There are several things you can do to prevent GERD-related stomach pain. Here are some tips:

  • Maintain a healthy weight: Being overweight or obese can increase the pressure on the stomach, causing acid to flow back into the esophagus. Maintaining a healthy weight through diet and exercise can reduce this pressure and relieve the frequency and severity of GERD symptoms.
  • Eat smaller meals: Eating large meals leads to higher production of stomach acid. Try eating smaller, more frequent meals throughout the day to reduce the amount of acid produced by the stomach.
  • Avoid trigger foods: Certain foods alleviate GERD symptoms, such as acidic or spicy foods, chocolate, alcohol, and caffeine. You must identify your trigger foods and avoid them as much as possible.
  • Avoid lying down after eating: Lying down after a meal makes it easier for stomach acid to flow back into the esophagus, increasing the risk of acid reflux. Wait at least 2-3 hours after eating before lying down.
  • Elevate your head when sleeping: Raising the head of your bed or using a wedge pillow effectively prevents stomach acid from flowing back into the esophagus while you sleep.
  • Quit smoking: Smoking relaxes the lower esophageal sphincter (LES), the muscle that controls the flow of stomach acid into the esophagus.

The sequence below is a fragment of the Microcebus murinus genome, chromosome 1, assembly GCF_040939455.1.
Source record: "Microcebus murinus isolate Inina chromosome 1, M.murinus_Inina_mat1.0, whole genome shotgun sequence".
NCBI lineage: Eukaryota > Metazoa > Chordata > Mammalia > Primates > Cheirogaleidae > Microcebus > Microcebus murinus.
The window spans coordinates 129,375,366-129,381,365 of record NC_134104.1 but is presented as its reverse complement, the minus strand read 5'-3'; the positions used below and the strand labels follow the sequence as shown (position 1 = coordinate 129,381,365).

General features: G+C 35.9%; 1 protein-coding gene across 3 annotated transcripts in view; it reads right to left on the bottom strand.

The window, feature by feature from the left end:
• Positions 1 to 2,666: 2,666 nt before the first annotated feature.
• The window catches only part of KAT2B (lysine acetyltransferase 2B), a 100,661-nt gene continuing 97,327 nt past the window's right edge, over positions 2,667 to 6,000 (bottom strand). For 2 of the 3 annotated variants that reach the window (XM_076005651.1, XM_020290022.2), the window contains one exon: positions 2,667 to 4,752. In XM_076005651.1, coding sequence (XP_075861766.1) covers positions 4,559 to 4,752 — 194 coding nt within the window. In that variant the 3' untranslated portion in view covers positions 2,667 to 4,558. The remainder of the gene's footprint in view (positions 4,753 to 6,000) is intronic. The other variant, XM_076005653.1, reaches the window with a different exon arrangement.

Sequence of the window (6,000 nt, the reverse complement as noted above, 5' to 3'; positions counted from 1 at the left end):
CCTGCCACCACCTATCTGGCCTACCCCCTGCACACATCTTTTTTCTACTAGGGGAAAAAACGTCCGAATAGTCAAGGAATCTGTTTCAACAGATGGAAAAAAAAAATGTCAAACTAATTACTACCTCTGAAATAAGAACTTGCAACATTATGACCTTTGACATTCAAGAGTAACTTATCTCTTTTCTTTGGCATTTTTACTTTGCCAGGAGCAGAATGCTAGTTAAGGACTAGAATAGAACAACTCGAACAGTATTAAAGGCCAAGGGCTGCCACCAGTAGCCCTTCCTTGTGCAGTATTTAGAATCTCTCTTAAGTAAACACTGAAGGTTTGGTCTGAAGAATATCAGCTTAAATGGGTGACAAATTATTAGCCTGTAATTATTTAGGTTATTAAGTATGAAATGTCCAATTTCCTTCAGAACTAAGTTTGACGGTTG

• Avoid tight clothing: Tight-fitting clothing, especially around the waist, applies pressure on the stomach, causing acid to flow back into the esophagus. Wear loose-fitting clothing to reduce this pressure.
  • Manage stress: Stress can worsen GERD symptoms by increasing stomach acid production. Practice stress-reducing techniques like meditation, yoga, or deep breathing exercises.

The Bottom Line

GERD-related is a chronic condition that occurs when stomach acid regurgitates into the esophagus, causing inflammation and irritation of the lining of the esophagus. It is characterized by abdominal pain alongside other common symptoms such as heartburn, regurgitation, chronic dry cough, difficulty swallowing, nausea, vomiting, and hoarseness. While GERD-related stomach pain isn’t a medical emergency, it can lead to esophageal cancer if left untreated. Treatment includes lifestyle changes, medications, and in some cases, surgery.

If you are experiencing GERD-related stomach pain, seeking treatment from a doctor is crucial. We provide various treatment options for GERD-related stomach pain. Contact us today to identify the best course of treatment that meets your specific needs.